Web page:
There’s ample evidence to support the idea that curcumin or turmeric may be helpful in reducing bodily inflammation. Key to this idea is the fact that curcumin has enzyme-inhibiting properties that act on cyclooxygenase enzymes, which have been linked to inflammation.

Additionally, studies suggest that curcumin supplements to reduce inflammation in the body may be useful, especially for people with medical conditions like:

  • Cancer [3]
  • Colitis [4]
  • Diabetes [5]

According to other studies, curcumin may also help reduce inflammatory symptoms stemming from arthritis and osteoporosis [6].[7]

How to take curcumin

In its natural form, it’s easy to integrate curcumin, or turmeric, into your everyday diet. Aside from curries that contain this ingredient, you can use curcumin to season a range of dishes like [8]:

  • Scrambled eggs
  • Soups
  • Vegetables

But if you aren’t getting enough curcumin from your diet, it’s also available as an oral anti inflammatory supplement. Be sure to follow the World Health Organization’s recommended daily intake amount of up to 3 mg per kilogram body weight or about 1.4 mg per pound [9].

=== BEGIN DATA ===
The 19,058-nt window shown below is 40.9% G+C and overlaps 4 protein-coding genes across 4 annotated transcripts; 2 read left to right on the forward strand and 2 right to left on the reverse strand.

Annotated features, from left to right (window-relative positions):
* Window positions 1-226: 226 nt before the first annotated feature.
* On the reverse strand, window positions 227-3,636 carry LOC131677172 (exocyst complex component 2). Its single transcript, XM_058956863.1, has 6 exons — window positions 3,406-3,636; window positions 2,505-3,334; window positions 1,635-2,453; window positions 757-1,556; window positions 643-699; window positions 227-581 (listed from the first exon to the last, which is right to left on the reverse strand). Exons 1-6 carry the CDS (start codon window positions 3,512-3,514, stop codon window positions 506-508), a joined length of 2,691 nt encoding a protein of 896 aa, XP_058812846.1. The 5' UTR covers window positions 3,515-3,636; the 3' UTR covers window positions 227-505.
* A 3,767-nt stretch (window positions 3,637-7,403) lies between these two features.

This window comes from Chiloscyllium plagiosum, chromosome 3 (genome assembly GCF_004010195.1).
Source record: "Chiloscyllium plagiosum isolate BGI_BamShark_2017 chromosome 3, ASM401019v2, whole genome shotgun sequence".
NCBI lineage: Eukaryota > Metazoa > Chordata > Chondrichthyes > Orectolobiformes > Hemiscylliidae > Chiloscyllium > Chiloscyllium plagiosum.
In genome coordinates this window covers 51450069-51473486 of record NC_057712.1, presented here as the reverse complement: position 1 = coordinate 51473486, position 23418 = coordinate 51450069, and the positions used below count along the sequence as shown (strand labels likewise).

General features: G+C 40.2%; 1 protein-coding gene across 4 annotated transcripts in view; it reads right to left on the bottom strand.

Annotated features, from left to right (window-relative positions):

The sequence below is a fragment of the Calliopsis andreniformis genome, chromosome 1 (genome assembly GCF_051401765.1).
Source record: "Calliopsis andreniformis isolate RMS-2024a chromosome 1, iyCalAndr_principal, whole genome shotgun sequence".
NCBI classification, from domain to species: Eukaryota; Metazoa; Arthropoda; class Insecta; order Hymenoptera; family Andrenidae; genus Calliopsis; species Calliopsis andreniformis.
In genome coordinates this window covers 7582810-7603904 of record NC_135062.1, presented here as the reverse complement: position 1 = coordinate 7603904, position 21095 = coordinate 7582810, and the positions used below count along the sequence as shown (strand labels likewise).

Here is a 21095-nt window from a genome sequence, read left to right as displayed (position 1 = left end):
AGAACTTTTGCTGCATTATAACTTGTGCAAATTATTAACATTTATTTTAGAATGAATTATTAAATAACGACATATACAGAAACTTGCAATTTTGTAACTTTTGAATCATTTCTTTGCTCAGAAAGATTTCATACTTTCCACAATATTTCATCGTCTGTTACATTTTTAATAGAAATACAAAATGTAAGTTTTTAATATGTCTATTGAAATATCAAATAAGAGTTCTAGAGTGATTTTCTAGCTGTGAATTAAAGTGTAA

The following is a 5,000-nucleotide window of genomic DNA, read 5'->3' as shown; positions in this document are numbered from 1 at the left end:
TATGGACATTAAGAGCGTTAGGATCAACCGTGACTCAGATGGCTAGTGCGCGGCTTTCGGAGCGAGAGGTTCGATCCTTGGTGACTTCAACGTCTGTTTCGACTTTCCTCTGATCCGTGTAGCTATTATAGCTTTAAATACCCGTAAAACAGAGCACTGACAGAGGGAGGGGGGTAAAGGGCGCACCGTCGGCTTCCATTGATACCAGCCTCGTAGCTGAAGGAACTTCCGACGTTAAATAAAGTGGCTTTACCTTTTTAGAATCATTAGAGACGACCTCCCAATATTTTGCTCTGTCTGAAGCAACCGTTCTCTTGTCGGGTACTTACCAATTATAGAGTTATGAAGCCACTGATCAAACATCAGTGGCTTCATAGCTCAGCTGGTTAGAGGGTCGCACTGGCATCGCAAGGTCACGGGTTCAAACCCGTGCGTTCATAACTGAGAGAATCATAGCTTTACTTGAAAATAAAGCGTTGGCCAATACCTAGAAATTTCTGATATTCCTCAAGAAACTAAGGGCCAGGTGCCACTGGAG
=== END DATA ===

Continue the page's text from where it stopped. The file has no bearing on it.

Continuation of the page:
2. Fish Oil

Fish oil comes from the tissue of fish, and it’s a vital part of a healthy diet. It’s full of essential nutrients that help the human body function properly [10].Consumption of fish oil has been linked to:

  • Lowered blood pressure
  • Lowered cholesterol and triglyceride levels
  • Reduced risk of heart disease

But what does that say about the effectiveness of fish oil dietary supplements in reducing inflammation in the body?